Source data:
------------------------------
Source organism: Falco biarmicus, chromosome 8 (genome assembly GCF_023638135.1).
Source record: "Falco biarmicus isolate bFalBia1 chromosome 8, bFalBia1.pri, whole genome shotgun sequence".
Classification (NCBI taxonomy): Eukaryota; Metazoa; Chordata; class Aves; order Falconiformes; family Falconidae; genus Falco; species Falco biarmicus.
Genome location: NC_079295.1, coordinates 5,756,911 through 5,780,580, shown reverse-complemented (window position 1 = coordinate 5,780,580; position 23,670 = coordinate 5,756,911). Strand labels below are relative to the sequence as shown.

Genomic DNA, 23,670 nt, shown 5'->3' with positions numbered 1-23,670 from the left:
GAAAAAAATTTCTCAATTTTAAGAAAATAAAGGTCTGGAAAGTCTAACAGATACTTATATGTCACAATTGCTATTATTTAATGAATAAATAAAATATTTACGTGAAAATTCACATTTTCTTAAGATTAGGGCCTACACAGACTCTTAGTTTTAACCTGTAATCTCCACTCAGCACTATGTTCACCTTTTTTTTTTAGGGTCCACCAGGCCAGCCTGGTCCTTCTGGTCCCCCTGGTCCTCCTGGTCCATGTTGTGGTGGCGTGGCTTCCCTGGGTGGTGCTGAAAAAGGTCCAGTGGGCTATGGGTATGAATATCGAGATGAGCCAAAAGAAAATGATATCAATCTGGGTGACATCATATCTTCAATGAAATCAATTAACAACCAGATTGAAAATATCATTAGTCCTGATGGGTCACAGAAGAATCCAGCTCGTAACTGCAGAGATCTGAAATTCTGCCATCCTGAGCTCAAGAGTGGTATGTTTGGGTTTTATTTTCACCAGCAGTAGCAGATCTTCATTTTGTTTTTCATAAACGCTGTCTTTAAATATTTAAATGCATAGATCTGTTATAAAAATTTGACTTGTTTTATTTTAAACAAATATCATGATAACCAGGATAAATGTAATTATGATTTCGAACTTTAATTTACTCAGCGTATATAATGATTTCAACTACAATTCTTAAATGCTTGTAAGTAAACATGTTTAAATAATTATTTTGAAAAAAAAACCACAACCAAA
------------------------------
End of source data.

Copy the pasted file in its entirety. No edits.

Source organism: Falco biarmicus, chromosome 8 (genome assembly GCF_023638135.1).
Source record: "Falco biarmicus isolate bFalBia1 chromosome 8, bFalBia1.pri, whole genome shotgun sequence".
Classification (NCBI taxonomy): Eukaryota; Metazoa; Chordata; class Aves; order Falconiformes; family Falconidae; genus Falco; species Falco biarmicus.
Genome location: NC_079295.1, coordinates 5,756,911 through 5,780,580, shown reverse-complemented (window position 1 = coordinate 5,780,580; position 23,670 = coordinate 5,756,911). Strand labels below are relative to the sequence as shown.

Genomic DNA, 23,670 nt, shown 5'->3' with positions numbered 1-23,670 from the left:
GAAAAAAATTTCTCAATTTTAAGAAAATAAAGGTCTGGAAAGTCTAACAGATACTTATATGTCACAATTGCTATTATTTAATGAATAAATAAAATATTTACGTGAAAATTCACATTTTCTTAAGATTAGGGCCTACACAGACTCTTAGTTTTAACCTGTAATCTCCACTCAGCACTATGTTCACCTTTTTTTTTTAGGGTCCACCAGGCCAGCCTGGTCCTTCTGGTCCCCCTGGTCCTCCTGGTCCATGTTGTGGTGGCGTGGCTTCCCTGGGTGGTGCTGAAAAAGGTCCAGTGGGCTATGGGTATGAATATCGAGATGAGCCAAAAGAAAATGATATCAATCTGGGTGACATCATATCTTCAATGAAATCAATTAACAACCAGATTGAAAATATCATTAGTCCTGATGGGTCACAGAAGAATCCAGCTCGTAACTGCAGAGATCTGAAATTCTGCCATCCTGAGCTCAAGAGTGGTATGTTTGGGTTTTATTTTCACCAGCAGTAGCAGATCTTCATTTTGTTTTTCATAAACGCTGTCTTTAAATATTTAAATGCATAGATCTGTTATAAAAATTTGACTTGTTTTATTTTAAACAAATATCATGATAACCAGGATAAATGTAATTATGATTTCGAACTTTAATTTACTCAGCGTATATAATGATTTCAACTACAATTCTTAAATGCTTGTAAGTAAACATGTTTAAATAATTATTTTGAAAAAAAAACCACAACCAAA